NEW YORK — As American retail’s migration north continues — Target recently said it will open stores in former Zellers units — Canadian retailer Aritzia is heading in the opposite direction.

This story first appeared in the February 4, 2011 issue of WWD. Subscribe Today.

A temporary location on the third floor of 524 Broadway and Spring Street will debut Sunday, a precursor to Aritzia’s permanent 10,000-square-foot bi-level unit opening in May.

Aritzia, a vertically integrated multilabel retailer for women ages 18 to 35, produces eight proprietary brands with names such as Wilfred and A Moveable Feast. All are designed in-house and are far from basic. “They’re there to stand on their own as individual brands and to complement the other brands,” said Brian Hill, chief executive officer. “They’re not private label. We have full design, pattern and technical teams and sourcing capabilities. We can control the fit and there’s consistency in the style and quality.” So far, Hill has declined to sell the brands to other stores, but it hasn’t been for a lack of inquiries. There are plans to wholesale them in the future, he said.

About 25 percent of Aritzia’s merchandise mix consists of designer labels. In SoHo, outside labels will comprise 30 percent to 40 percent of the offering, since the store is larger than typical units. J Brand, James Jeans, Athe Vanessa Bruno, Cynthia Vincent and Rag & Bone are among the labels sold.

Aritzia operates 48 units, including stores in Chicago, San Francisco, Portland, Seattle and Short Hills, N.J. Hill said he waited until Aritzia was ready for prime time before entering Manhattan. “We purposely didn’t open there initially because there are a lot of unforeseen challenges with a new business,” he said. “Our strategy was to quietly open in some important markets, but not necessarily Manhattan. We had some immigration challenges initially and supply chain issues.”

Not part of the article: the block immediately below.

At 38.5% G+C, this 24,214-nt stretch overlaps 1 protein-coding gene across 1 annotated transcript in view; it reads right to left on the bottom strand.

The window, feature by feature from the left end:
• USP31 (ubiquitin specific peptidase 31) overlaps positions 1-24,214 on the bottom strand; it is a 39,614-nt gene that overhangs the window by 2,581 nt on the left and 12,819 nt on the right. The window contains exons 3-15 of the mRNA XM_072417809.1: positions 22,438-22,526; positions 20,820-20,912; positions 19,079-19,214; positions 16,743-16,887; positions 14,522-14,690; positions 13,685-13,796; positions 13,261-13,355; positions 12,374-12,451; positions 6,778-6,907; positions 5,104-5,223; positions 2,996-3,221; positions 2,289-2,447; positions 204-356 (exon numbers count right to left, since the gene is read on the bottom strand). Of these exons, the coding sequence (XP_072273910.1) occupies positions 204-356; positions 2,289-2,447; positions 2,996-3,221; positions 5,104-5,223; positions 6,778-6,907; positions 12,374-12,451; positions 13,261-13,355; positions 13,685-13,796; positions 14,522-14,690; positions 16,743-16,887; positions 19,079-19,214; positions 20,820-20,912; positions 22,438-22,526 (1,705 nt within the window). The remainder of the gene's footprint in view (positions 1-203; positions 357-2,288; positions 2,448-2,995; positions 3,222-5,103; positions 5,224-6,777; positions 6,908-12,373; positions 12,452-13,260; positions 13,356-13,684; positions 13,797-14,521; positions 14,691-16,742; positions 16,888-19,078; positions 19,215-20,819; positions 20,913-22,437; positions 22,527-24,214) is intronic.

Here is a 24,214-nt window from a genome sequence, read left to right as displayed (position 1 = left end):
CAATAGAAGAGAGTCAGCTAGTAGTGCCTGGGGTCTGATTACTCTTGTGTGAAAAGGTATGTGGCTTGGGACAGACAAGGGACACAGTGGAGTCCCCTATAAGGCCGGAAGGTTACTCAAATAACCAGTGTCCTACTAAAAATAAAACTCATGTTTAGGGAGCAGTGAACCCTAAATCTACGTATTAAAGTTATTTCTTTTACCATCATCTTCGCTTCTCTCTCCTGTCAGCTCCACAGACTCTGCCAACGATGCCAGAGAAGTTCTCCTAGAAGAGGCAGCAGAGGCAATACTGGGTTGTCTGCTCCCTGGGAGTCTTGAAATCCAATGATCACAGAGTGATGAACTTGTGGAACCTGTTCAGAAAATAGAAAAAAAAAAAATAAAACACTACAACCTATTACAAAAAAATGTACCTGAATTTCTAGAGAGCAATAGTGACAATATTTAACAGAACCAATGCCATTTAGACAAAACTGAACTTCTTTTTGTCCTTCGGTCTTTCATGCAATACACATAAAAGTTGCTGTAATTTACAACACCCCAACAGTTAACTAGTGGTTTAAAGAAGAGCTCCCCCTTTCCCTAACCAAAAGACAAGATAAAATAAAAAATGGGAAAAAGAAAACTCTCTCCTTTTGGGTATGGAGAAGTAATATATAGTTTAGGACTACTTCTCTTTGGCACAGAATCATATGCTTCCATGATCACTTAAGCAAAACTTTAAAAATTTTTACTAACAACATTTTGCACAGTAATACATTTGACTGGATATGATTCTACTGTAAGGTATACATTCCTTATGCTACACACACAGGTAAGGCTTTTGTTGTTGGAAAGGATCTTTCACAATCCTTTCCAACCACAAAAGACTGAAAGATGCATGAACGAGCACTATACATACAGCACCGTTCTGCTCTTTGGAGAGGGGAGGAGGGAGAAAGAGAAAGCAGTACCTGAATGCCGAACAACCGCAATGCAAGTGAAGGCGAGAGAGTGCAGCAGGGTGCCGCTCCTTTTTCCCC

Hill now feels comfortable with the idea of multiple units in Manhattan. “There’s a lot of opportunities, including six major ones I see,” he said. “Fifth Avenue may be in our cards and is a big project. Some of the other stores will be smaller projects.”

Aritzia could make things interesting for Intermix and Scoop, two multibrand retailers with outposts in SoHo. “I’m fairly comfortable with the competition — from Opening Ceremony to Intermix,” Hill said. “SoHo is predominantly single-brand stores. It’s a testament to how good the real estate is and how good the customers are.

“What gives us the confidence to [expand] in the U.S. is that our product has resonated with the American consumer. Our bestsellers in Canada are also bestsellers in the U.S. Our top colors in Canada are the top colors in the U.S.” One difference is the average spend, which is higher in the U.S. than in Canada.

Hill declined to disclose U.S. volume but said 2010 comps were up 30 percent over 2009. Total sales were $250 million last year. Aritzia is focusing on the Northeast, Northern California and the Northwest, due to the similarities with Canada’s climate. Six to eight stores are planned for 2011, including a unit at Garden State Plaza in Paramus, N.J. “We’re focusing more of our energies on the U.S.,” Hill said. “We’re running out of runway in Canada.”

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